European Energy Crisis, Updated: Germans Shut Down Perfectly Good Nuclear Plants, Utilities Send Socks to Shivering Customers and Advise Eating Porridge

As we noted in September, natural gas prices are sky-high in Europe. Coal-burning power plants have been shut down and the windmills have not spun as fast as expected, which led to a drawdown of European natural gas stocks for electric power generation. The Russians are not sending as much gas as hoped through their pipelines, so Europe is scratching around for (very, very expensive) liquified natural gas to be shipped by ship from the U.S. and the Middle East.

As noted, this hurts European economies in various ways. Fertilizer plants and aluminum smelters have shut down because of too-costly natural gas feedstock, consumers are paying much more in utility bills, and some governments are going deeper into deficit by paying subsidies to partially cushion consumers. This energy shortage also makes Europe very vulnerable to Russia, at a time when Putin is menacing Ukraine with invasion.

France derives about 70% of its electricity from nuclear energy. Due to its low cost of generation, France is the world’s largest net exporter of electricity, earning over €3 billion per year from this. China and other countries are ramping up nuclear. (The U.S. is sadly dysfunctional when it comes to building nukes; we can’t seem to do anything without years of delay and billions in cost overruns).

Like nearly everything in Germany, the German nuclear power plants are well-run. They have never had a serious incident. Nuclear power plants pump out gobs of electric power with essentially no CO2 emission.  If you think that green advocates in Germany would therefore desire to keep these plants running, you would think wrong. Such is the loathing for nuclear power that Germany is shutting them down. Every single one. Katja Hoyer writes:

Just before midnight on Dec. 31, Germany switched off three more of its nuclear power plants [including one in Grohnde]. Once it had 17; now only three are left, and they too will be shut down at the end of the year. Soon Germany will produce no nuclear energy at all. But the activists were wrong to celebrate. Germany’s hasty nuclear retreat is neither safe nor green. It’s a disastrous mistake that will have ramifications well beyond the country’s own borders.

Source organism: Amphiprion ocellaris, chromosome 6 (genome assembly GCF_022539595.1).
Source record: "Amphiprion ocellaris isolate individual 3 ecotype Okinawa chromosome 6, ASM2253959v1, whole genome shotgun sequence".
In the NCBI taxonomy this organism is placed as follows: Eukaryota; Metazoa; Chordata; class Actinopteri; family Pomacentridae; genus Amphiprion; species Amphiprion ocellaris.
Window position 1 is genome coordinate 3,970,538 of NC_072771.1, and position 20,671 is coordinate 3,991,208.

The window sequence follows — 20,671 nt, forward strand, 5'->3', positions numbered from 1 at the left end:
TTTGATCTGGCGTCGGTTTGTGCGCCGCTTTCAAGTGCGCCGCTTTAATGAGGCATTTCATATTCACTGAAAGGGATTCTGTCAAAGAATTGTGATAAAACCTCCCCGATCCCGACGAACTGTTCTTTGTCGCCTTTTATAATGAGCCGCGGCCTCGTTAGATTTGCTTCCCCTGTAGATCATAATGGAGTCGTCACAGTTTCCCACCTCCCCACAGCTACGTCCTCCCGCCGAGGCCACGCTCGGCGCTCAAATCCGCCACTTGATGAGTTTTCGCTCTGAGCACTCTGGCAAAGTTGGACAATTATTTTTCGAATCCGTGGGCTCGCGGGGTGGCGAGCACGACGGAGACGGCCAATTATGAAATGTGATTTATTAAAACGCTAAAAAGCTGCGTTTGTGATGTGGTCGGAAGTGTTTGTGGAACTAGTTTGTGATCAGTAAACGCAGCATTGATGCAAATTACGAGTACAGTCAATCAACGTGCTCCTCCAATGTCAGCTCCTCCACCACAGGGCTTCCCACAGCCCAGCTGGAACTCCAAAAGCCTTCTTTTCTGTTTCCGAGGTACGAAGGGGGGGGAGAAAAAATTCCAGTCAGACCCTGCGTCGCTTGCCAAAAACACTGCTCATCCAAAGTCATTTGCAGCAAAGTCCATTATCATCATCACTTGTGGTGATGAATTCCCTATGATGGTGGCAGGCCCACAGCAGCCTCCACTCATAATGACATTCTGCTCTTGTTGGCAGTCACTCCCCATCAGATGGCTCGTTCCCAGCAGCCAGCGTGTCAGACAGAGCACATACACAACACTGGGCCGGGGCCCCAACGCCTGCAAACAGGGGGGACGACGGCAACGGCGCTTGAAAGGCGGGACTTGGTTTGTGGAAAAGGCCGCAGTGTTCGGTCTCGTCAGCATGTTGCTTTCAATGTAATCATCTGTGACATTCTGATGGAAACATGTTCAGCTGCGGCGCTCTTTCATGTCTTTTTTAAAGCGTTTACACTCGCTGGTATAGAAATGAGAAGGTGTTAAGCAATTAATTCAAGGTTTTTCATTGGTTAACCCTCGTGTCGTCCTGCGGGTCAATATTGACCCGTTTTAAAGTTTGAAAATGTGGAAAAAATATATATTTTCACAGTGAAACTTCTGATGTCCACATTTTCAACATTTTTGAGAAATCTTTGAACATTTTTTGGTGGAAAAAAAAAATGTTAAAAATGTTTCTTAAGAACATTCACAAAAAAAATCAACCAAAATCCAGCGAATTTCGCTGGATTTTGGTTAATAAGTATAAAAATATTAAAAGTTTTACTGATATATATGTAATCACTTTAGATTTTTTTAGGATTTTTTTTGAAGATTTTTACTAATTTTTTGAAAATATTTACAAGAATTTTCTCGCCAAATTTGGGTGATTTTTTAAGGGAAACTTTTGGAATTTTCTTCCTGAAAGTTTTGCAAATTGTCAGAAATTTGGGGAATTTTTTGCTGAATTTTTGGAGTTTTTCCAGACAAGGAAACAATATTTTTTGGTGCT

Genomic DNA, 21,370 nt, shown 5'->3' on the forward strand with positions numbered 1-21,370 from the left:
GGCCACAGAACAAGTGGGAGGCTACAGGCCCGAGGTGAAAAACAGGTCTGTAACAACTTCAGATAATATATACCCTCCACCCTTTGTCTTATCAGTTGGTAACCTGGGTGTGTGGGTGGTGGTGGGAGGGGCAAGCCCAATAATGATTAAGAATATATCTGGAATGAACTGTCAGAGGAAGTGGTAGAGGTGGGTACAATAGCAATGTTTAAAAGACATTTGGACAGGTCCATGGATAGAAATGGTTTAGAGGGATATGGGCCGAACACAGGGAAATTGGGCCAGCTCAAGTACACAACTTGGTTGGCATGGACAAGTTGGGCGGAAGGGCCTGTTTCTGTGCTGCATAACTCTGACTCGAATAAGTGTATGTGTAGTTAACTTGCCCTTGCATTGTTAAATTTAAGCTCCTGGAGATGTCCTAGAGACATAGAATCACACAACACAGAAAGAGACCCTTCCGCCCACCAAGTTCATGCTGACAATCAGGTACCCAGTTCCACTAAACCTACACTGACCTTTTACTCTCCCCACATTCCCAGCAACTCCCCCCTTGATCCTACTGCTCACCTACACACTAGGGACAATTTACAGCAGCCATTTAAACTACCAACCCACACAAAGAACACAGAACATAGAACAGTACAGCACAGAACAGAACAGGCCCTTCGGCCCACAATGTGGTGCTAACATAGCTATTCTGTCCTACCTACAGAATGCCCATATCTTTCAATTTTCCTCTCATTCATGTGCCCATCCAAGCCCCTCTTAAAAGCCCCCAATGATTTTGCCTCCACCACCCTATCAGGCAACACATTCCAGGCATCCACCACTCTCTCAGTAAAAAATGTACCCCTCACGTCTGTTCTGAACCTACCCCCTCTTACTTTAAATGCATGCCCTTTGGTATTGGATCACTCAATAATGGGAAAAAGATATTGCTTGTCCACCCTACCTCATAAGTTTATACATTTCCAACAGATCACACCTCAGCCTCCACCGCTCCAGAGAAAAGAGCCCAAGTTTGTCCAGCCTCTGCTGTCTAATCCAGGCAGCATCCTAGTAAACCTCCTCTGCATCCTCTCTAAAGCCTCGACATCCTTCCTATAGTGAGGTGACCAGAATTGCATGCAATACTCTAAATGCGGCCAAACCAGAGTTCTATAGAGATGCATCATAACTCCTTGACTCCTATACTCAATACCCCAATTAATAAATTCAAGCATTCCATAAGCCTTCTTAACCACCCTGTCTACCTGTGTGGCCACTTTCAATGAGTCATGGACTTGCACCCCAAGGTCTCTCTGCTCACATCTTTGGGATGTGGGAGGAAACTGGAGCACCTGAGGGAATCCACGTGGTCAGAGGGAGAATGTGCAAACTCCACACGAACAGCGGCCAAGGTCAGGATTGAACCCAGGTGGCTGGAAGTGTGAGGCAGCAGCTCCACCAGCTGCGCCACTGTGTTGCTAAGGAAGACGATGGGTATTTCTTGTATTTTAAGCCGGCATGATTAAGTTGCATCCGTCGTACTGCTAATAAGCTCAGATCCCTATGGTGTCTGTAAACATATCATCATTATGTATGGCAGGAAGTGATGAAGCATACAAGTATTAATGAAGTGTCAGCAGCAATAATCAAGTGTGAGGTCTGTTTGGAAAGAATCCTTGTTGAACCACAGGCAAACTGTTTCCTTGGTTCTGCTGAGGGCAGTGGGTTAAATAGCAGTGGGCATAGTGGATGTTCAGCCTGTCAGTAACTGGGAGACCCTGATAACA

The Grohnde plant is a perfect example of what Germany is giving up. It was one of the most productive nuclear power plants in the world. It provided enough electricity to cover 15 percent of Lower Saxony’s annual energy needs single-handedly, saving 10 million tons of carbon dioxide emissions a year in the process. The site even made headlines in February 2021 for producing more electricity than any other nuclear power plant in the world. Now it will have to be dismantled at a cost of around 1 billion euros.

The loss of these nukes puts further strain on the European-wide grid. The irony of shutting these plants down and therefore buying more power from other countries generated by nuclear power and by burning more gas and coal seems to be lost on the Germans. Their plan to mitigate the effects of calm winds is to build even more windmills, even if that requires deforesting vast tracts of woodland.

Let Them Eat Porridge

The U.K. utility Ovo, which prides itself on providing all-renewable power, sent customers a link with advice for keeping warm whilst turning down their thermostats this winter. These suggestions included cuddling your pets, eating hot porridge, cleaning the house, having a hula hoop contest, doing star jumps (jumping jacks), and leaving the oven open after you are done baking. I leave to your imagination how this advice was received by the British public. In lieu of affordable electricity, the utility company E.ON which shut down one those German nuclear power plants sent out 30,000 pairs of socks to encourage people to get by with less power and heat.

You couldn’t make this stuff up.

3 thoughts on “European Energy Crisis, Updated: Germans Shut Down Perfectly Good Nuclear Plants, Utilities Send Socks to Shivering Customers and Advise Eating Porridge

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